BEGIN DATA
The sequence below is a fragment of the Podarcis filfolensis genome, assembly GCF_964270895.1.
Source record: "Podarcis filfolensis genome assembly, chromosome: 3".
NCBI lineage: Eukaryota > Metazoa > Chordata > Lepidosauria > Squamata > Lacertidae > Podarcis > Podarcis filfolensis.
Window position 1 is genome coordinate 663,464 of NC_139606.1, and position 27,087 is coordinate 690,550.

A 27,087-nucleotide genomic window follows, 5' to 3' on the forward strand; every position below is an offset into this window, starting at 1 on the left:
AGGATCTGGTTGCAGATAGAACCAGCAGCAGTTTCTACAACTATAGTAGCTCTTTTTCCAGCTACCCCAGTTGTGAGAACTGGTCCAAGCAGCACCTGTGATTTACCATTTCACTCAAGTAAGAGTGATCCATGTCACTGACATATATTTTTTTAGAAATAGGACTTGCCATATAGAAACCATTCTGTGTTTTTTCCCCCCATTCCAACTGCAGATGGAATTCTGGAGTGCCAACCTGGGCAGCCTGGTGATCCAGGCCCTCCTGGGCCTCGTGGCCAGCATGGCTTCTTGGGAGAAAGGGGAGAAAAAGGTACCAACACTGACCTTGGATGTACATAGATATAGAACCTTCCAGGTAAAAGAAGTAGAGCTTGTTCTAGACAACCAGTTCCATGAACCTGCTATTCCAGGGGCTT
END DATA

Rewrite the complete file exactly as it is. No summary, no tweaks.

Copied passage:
The sequence below is a fragment of the Podarcis filfolensis genome, assembly GCF_964270895.1.
Source record: "Podarcis filfolensis genome assembly, chromosome: 3".
NCBI lineage: Eukaryota > Metazoa > Chordata > Lepidosauria > Squamata > Lacertidae > Podarcis > Podarcis filfolensis.
Window position 1 is genome coordinate 663,464 of NC_139606.1, and position 27,087 is coordinate 690,550.

A 27,087-nucleotide genomic window follows, 5' to 3' on the forward strand; every position below is an offset into this window, starting at 1 on the left:
AGGATCTGGTTGCAGATAGAACCAGCAGCAGTTTCTACAACTATAGTAGCTCTTTTTCCAGCTACCCCAGTTGTGAGAACTGGTCCAAGCAGCACCTGTGATTTACCATTTCACTCAAGTAAGAGTGATCCATGTCACTGACATATATTTTTTTAGAAATAGGACTTGCCATATAGAAACCATTCTGTGTTTTTTCCCCCCATTCCAACTGCAGATGGAATTCTGGAGTGCCAACCTGGGCAGCCTGGTGATCCAGGCCCTCCTGGGCCTCGTGGCCAGCATGGCTTCTTGGGAGAAAGGGGAGAAAAAGGTACCAACACTGACCTTGGATGTACATAGATATAGAACCTTCCAGGTAAAAGAAGTAGAGCTTGTTCTAGACAACCAGTTCCATGAACCTGCTATTCCAGGGGCTT